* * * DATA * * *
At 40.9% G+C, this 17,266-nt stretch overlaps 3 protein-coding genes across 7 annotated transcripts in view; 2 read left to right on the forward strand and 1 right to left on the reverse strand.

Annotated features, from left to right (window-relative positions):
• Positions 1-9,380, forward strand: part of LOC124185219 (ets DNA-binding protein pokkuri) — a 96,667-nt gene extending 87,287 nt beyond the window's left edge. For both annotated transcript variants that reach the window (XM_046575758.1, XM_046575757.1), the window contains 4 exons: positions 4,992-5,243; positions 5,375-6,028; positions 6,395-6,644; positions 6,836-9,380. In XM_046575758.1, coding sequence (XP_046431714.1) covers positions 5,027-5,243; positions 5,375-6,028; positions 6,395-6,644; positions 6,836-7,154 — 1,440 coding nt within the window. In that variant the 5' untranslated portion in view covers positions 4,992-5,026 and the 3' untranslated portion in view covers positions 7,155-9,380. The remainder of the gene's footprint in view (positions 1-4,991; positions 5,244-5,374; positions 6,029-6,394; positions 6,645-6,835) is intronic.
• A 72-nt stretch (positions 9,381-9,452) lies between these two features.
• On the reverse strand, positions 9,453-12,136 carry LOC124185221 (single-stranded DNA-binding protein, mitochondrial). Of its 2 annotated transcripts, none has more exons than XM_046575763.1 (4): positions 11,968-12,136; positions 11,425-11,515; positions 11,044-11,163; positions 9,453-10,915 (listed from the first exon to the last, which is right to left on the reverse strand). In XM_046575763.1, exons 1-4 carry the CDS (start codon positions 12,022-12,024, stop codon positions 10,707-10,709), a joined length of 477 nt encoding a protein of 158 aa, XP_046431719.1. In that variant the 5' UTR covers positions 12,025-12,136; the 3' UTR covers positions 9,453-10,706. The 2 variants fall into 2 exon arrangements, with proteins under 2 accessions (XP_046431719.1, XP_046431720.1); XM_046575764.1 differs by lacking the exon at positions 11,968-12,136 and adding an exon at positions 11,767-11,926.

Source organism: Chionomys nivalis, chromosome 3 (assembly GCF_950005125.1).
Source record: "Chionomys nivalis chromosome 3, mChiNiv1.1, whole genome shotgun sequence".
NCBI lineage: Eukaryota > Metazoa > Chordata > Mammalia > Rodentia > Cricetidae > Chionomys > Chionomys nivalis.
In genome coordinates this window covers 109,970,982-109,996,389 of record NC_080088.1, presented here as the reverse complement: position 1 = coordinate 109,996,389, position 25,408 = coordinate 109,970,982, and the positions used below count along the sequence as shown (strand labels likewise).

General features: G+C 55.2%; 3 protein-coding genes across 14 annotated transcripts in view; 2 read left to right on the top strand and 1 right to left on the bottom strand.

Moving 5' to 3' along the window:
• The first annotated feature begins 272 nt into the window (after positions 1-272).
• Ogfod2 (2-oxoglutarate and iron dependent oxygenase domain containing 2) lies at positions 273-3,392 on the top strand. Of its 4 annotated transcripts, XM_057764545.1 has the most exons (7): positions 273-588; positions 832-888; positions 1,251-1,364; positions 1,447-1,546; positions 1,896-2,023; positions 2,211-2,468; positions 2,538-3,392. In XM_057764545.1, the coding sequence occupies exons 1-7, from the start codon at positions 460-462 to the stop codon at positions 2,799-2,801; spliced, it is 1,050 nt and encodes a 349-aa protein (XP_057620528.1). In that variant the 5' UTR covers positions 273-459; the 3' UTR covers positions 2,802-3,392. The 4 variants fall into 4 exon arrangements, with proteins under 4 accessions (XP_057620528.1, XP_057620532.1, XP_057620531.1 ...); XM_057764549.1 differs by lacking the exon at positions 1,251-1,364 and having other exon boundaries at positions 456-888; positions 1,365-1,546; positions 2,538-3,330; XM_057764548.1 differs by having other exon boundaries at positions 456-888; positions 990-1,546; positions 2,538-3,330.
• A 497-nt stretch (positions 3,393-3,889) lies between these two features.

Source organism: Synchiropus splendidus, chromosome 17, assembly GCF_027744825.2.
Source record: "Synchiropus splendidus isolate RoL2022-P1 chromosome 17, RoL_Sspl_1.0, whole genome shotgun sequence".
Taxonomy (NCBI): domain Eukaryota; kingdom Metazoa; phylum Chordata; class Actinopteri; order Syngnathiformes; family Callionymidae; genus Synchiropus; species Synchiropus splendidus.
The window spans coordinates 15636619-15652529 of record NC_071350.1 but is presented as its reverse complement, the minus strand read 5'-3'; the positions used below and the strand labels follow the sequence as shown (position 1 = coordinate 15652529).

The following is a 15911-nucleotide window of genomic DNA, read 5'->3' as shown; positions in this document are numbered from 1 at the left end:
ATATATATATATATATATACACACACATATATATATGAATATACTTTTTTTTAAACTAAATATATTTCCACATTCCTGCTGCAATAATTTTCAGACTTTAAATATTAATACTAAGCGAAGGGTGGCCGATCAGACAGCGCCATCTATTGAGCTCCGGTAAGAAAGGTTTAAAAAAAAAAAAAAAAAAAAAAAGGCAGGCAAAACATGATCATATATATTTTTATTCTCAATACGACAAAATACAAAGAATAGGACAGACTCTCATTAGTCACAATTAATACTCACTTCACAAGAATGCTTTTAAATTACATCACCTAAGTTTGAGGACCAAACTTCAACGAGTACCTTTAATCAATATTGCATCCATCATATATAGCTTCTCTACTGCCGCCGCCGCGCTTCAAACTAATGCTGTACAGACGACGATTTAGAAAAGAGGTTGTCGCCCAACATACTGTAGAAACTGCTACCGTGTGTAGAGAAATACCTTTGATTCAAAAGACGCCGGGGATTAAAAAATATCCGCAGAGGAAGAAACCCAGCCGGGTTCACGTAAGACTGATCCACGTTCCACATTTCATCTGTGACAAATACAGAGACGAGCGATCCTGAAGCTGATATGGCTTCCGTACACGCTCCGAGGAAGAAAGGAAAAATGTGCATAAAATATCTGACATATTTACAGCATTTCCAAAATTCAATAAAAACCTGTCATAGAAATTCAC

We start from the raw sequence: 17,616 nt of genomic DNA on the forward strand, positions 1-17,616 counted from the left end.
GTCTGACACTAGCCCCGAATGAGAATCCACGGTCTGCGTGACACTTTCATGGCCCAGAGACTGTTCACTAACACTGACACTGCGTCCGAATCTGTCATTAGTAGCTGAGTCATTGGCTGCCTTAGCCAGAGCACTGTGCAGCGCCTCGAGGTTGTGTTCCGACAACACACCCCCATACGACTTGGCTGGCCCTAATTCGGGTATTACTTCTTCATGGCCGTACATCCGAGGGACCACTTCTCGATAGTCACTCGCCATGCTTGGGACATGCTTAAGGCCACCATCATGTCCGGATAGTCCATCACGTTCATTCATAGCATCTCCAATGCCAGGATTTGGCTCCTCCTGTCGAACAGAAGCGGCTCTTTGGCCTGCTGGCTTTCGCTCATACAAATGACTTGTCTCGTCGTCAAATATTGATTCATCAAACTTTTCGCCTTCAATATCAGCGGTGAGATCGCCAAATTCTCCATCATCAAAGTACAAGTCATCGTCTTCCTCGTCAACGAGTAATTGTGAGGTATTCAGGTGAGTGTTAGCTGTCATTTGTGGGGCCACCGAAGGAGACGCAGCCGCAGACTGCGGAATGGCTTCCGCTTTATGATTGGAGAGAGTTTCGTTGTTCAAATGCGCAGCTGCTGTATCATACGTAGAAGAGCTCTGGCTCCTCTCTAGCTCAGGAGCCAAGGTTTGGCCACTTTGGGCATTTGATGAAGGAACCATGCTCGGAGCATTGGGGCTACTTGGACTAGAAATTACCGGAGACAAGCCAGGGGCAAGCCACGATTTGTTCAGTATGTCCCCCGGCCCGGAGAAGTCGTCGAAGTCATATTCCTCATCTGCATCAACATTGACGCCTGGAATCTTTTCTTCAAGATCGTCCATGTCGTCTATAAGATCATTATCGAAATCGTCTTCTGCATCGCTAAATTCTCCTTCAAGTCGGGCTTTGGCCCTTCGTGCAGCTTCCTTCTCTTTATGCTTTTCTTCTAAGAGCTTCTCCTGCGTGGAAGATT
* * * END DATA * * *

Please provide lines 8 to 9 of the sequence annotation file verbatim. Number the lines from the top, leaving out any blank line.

NCBI lineage: Eukaryota > Metazoa > Chordata > Mammalia > Rodentia > Cricetidae > Chionomys > Chionomys nivalis.
In genome coordinates this window covers 109,970,982-109,996,389 of record NC_080088.1, presented here as the reverse complement: position 1 = coordinate 109,996,389, position 25,408 = coordinate 109,970,982, and the positions used below count along the sequence as shown (strand labels likewise).